Cat Fight over Pet Food Marketing Claims
May 27th, 2014
Purina is barking mad that its competitor, Blue Buffalo, is disparaging pet food containing by-products and corn, and at the same time allegedly sneaking these same two ingredients into its own pet food. The feud began earlier this month when Purina filed a lawsuit against Blue Buffalo, a Wilton, Conn.-based natural pet food manufacturer, alleging that “Blue Buffalo’s brand is built . . . on a platform of dishonesty and deception.” Blue Buffalo, crying foul, countered a week later with a complaint of its own against Purina, asserting that Purina’s lawsuit is a “malicious attempt to undermine the trust of our pet parents.”
As to what can be found in Blue Buffalo’s food, Purina contends in the complaint that it had Blue Buffalo’s kibble tested and that some of its products contain poultry by-product meal and/or corn. That might not be such a bad thing except for the fact that Blue Buffalo’s marketing campaign and higher prices center around the assertion that its food doesn’t contain these ingredients. (UPDATE: In a huge “woops” Blue Buffalo issued a statement that it had recently learned from its supplier, Wilbur-Ellis, that its Texas pet food ingredient processing plant had shipped poultry by-products to customers who had ordered 100 percent chicken meal and thus Blue Buffalo may have received the by-products. The company called it a “mislabeling issue.”)
Purina also contends that Blue Buffalo is spending tens of millions in marketing dollars to persuade consumers that chicken or poultry by-product meals and corn are bad for our cats and dogs, and that because the vast majority of pet food contains these ingredients, we should all switch to the more expensive Blue Buffalo brand, which claims to contain only “real meat.” The 32-page complaint does not explain exactly what by-product meal is but according to Purina’s website:
“[b]y-products from poultry are simply parts of the animal that remain after meat is removed. They may include lungs, spleen, liver, and kidneys. These nutritious poultry by-products are high-quality ingredients contributing nutritional value to dog food.”
Purina is not the first pet food maker to complain about Blue Buffalo’s marketing practices. Hill’s Pet Nutrition brought an action before the National Advertising Division (NAD) claiming that Blue Buffalo was sullying its reputation by asserting that Hill’s pet food, among other things, did not contain “real meat.” In March 2014, NAD mostly sided with Hill’s and recommended:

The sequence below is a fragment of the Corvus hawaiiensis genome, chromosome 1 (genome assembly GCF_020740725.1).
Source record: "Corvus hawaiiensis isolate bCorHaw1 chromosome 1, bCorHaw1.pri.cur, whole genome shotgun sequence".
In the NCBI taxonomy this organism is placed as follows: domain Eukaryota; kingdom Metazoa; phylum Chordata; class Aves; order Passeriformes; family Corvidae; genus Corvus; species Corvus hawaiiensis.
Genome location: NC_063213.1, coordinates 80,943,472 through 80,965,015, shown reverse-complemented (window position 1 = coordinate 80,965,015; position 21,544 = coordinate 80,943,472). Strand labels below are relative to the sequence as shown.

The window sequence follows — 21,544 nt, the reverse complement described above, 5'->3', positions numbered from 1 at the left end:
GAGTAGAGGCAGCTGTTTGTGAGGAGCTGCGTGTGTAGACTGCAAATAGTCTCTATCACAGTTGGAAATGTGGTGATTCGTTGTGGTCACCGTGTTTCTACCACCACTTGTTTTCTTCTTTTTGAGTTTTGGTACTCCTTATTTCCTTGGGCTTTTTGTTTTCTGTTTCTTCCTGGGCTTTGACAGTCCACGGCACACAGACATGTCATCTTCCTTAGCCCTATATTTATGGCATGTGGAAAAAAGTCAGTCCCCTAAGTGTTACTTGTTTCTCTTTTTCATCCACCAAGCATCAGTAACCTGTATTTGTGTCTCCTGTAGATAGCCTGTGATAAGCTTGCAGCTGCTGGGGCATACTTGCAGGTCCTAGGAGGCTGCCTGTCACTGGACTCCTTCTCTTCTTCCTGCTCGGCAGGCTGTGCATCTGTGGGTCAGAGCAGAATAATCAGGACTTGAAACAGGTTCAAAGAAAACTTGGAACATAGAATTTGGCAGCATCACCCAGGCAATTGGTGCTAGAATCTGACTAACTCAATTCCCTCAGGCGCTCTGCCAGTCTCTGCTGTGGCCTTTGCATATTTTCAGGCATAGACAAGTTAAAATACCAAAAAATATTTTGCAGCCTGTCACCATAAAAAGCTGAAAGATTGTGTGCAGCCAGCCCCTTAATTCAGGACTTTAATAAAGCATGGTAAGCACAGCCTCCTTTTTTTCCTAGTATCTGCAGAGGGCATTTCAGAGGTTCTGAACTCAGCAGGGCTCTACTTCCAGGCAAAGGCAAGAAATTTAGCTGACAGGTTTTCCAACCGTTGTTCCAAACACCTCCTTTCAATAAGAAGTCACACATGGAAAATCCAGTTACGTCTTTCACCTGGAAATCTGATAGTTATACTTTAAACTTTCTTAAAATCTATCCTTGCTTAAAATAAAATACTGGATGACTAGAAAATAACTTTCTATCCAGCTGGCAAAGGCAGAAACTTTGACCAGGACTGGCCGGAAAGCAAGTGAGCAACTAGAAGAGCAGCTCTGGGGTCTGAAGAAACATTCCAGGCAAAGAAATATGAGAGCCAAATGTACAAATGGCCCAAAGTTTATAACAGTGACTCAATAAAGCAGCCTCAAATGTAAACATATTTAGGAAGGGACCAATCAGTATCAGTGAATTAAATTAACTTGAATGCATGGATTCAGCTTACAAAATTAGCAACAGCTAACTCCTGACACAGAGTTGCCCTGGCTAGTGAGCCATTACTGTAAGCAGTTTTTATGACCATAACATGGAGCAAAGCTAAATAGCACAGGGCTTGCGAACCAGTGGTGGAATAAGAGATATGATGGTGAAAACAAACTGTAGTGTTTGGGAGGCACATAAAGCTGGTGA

…the advertiser modify the challenged advertisements to avoid any express or implied references to competing manufacturers “fooling” or otherwise misleading consumers because their products include chicken or other meat by-product meals or other ingredients they believe to be less nutritious.
NAD made this determination in part because it concluded that:
while real meat is undisputedly a high quality ingredient and nutritious, the advertiser has not provided any evidence that meat by-product meal is not a high quality ingredient or that it is not nutritious, or that products which include meat by-product meal are less nutritious than BLUE’s or similarly positioned products that do not. In fact, NAD has noted in prior decisions involving advertising for pet foods that chicken by-product meals are nutritious.
Blue Buffalo was not persuaded by NAD’s decision and appealed the ruling to the National Advertising Review Board (NARB). In August, NARB sided with NAD and further recommended that Blue Buffalo modify its “True BLUE Test” comparison chart on the company’s website, which NARB said misleads consumers about a pet food brand’s ingredients.
…the panel found that a significant number of reasonable consumers would understand the absence of a check in the “ALWAYS has …” column to mean that none of the company’s pet food products had the specified ingredient, and the absence of a check in the “NEVER has …” column to mean that all of the company’s pet foods had the specified ingredient.
The “True BLUE Test” comparing Blue Buffalo, Purina, and Hill’s:
NARB suggested that Blue Buffalo present percentages rather than use “always” and “never” claims that are based on a brand’s entire line of products. According to a statement, Blue Buffalo said that while it “disagrees” with NARB’s decision, the company will consider the recommendations for future advertising. But alas, the saga doesn’t end there. Thursday (Sept. 17) NAD publicly called out Hill’s Pet Nutrition for seeking to use the NARB decision for promotional purposes, which they noted is in violation of self-regulation protocols. Said NAD:
Hill’s public-relations firm, Burson-Marsteller, sent an ‘article starter kit’ to certain bloggers that included a ‘sample blog post,’ a “fact sheet” on Hill’s products and a series of links to the NAD and NARB press releases and articles written about the Hill’s/Blue Buffalo dispute.
The consequence of trying to publicize its win in the case? Being called out. In public. By NAD.
While the Purina lawsuit is still pending, Blue Buffalo agreed to a $32 million settlement of a class-action a lawsuit regarding the by-product issue.
This story was updated several times, most recently on 12/11/15.
The National Advertising Division, or NAD, is an investigative unit of the advertising industry’s system of self-regulation. It is administered by the Council of Better Business Bureaus. NAD asks advertisers to substantiate or change their claims in advertisements. As part of a voluntary system of self-regulation, however, its recommendations can be ignored by the offending advertisers. In those instances, NAD refers the offender to federal consumer protection agencies.